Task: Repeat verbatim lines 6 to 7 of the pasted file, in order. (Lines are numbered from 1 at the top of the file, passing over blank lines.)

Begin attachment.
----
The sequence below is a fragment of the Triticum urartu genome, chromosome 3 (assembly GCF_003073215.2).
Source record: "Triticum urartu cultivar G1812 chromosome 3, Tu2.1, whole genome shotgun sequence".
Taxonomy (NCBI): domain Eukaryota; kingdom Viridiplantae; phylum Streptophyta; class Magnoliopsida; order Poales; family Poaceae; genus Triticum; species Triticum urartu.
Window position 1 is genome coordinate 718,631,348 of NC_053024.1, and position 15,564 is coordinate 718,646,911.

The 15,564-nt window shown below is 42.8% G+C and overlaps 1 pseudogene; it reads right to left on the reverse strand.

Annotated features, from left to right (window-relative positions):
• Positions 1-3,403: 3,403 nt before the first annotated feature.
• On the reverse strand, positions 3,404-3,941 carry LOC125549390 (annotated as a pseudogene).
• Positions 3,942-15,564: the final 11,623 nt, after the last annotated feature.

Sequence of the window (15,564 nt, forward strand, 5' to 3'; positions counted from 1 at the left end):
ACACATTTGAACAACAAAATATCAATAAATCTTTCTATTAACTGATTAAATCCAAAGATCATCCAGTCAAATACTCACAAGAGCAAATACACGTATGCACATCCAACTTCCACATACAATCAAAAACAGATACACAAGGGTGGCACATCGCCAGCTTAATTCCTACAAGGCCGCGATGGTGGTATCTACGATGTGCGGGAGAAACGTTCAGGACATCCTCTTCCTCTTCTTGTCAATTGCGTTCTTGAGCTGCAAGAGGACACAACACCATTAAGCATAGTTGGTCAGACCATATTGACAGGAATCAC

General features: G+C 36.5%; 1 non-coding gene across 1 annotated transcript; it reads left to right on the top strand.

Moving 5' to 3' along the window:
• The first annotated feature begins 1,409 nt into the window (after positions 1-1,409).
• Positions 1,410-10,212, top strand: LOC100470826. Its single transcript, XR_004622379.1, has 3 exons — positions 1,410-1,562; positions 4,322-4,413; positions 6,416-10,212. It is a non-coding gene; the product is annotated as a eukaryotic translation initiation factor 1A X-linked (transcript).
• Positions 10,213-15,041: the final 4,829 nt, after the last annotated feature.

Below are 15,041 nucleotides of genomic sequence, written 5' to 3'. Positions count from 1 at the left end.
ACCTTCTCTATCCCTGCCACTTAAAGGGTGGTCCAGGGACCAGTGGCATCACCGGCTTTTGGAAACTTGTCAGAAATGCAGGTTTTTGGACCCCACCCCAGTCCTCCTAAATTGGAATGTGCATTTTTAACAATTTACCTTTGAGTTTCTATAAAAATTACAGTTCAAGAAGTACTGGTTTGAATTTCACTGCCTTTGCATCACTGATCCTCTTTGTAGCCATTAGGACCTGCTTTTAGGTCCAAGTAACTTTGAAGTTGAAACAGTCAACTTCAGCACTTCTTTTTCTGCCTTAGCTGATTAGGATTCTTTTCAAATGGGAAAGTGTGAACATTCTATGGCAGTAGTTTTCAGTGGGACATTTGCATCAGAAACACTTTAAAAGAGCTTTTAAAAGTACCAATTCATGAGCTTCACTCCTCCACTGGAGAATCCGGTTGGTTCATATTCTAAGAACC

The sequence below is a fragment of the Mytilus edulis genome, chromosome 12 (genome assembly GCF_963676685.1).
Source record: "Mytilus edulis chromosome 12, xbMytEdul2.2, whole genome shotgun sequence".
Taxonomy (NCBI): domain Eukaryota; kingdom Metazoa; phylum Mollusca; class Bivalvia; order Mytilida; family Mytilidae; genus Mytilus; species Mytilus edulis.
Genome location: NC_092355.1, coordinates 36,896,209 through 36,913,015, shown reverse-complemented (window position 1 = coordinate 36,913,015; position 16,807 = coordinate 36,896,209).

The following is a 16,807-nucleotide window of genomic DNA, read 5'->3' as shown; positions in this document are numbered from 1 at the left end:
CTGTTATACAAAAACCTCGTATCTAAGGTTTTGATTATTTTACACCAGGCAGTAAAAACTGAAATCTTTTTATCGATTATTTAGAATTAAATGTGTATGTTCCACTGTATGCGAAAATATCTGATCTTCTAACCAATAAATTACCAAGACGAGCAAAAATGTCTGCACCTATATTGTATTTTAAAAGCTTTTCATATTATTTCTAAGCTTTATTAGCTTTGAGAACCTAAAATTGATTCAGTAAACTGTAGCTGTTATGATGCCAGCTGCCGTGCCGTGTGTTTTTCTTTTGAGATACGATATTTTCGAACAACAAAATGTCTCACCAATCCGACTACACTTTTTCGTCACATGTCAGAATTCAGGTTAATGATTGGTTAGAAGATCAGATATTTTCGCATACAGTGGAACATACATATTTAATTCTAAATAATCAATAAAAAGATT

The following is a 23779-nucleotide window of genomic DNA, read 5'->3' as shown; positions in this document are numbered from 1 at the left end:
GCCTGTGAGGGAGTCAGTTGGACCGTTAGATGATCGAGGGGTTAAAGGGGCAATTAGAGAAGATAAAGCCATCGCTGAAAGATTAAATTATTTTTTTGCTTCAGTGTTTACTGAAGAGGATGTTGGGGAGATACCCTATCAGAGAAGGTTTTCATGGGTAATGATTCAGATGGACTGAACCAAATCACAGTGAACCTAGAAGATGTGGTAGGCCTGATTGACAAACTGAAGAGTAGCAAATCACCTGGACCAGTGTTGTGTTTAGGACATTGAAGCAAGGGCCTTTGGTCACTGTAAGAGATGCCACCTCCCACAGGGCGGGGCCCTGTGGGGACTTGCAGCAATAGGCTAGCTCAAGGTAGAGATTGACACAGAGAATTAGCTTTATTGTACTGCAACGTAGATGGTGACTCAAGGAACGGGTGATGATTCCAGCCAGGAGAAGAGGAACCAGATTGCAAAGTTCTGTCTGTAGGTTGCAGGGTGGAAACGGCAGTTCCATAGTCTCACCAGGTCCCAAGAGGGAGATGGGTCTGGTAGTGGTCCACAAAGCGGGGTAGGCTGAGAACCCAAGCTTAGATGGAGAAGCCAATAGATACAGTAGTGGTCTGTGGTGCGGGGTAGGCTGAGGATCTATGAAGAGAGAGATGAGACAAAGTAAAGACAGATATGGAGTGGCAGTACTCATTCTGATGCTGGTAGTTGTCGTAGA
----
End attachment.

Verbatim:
Annotated features, from left to right (window-relative positions):
• Positions 1-3,403: 3,403 nt before the first annotated feature.